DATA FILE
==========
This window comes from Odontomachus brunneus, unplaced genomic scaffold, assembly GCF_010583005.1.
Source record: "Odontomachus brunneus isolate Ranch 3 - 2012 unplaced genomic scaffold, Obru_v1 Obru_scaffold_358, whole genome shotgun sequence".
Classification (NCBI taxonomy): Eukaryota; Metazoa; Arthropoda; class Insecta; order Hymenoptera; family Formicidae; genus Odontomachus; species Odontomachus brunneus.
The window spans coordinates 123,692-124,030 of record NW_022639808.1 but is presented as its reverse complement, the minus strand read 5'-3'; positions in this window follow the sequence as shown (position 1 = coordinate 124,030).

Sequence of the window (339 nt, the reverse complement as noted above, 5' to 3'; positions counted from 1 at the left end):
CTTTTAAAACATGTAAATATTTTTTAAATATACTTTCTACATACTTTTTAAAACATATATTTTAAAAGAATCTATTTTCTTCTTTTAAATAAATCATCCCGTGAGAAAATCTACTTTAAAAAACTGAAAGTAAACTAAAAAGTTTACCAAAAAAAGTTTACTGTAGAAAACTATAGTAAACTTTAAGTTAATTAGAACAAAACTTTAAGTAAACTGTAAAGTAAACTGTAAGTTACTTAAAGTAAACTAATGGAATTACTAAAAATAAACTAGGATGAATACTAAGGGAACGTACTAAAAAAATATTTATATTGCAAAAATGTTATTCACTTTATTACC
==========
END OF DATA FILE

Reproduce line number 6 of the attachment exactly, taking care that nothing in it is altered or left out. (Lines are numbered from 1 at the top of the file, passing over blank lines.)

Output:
CTTTTAAAACATGTAAATATTTTTTAAATATACTTTCTACATACTTTTTAAAACATATATTTTAAAAGAATCTATTTTCTTCTTTTAAATAAATCATCCCGTGAGAAAATCTACTTTAAAAAACTGAAAGTAAACTAAAAAGTTTACCAAAAAAAGTTTACTGTAGAAAACTATAGTAAACTTTAAGTTAATTAGAACAAAACTTTAAGTAAACTGTAAAGTAAACTGTAAGTTACTTAAAGTAAACTAATGGAATTACTAAAAATAAACTAGGATGAATACTAAGGGAACGTACTAAAAAAATATTTATATTGCAAAAATGTTATTCACTTTATTACC